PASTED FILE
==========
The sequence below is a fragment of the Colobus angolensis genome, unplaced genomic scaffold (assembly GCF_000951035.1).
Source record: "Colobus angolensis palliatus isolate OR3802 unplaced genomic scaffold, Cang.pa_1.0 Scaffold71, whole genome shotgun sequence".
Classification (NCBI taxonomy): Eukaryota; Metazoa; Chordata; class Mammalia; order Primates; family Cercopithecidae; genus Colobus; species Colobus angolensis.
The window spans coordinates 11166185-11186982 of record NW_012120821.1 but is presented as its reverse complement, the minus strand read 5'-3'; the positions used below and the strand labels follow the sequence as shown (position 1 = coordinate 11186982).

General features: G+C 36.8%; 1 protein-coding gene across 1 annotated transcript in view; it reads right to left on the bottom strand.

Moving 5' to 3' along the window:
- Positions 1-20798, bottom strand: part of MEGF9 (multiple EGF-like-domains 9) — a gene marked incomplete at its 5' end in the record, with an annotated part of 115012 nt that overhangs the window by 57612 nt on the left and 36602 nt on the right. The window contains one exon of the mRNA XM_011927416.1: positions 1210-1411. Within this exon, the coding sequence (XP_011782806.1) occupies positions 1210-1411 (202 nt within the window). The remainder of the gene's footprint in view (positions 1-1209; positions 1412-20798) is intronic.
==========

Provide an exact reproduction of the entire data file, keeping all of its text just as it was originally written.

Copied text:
The sequence below is a fragment of the Colobus angolensis genome, unplaced genomic scaffold (assembly GCF_000951035.1).
Source record: "Colobus angolensis palliatus isolate OR3802 unplaced genomic scaffold, Cang.pa_1.0 Scaffold71, whole genome shotgun sequence".
Classification (NCBI taxonomy): Eukaryota; Metazoa; Chordata; class Mammalia; order Primates; family Cercopithecidae; genus Colobus; species Colobus angolensis.
The window spans coordinates 11166185-11186982 of record NW_012120821.1 but is presented as its reverse complement, the minus strand read 5'-3'; the positions used below and the strand labels follow the sequence as shown (position 1 = coordinate 11186982).

General features: G+C 36.8%; 1 protein-coding gene across 1 annotated transcript in view; it reads right to left on the bottom strand.

Moving 5' to 3' along the window:
- Positions 1-20798, bottom strand: part of MEGF9 (multiple EGF-like-domains 9) — a gene marked incomplete at its 5' end in the record, with an annotated part of 115012 nt that overhangs the window by 57612 nt on the left and 36602 nt on the right. The window contains one exon of the mRNA XM_011927416.1: positions 1210-1411. Within this exon, the coding sequence (XP_011782806.1) occupies positions 1210-1411 (202 nt within the window). The remainder of the gene's footprint in view (positions 1-1209; positions 1412-20798) is intronic.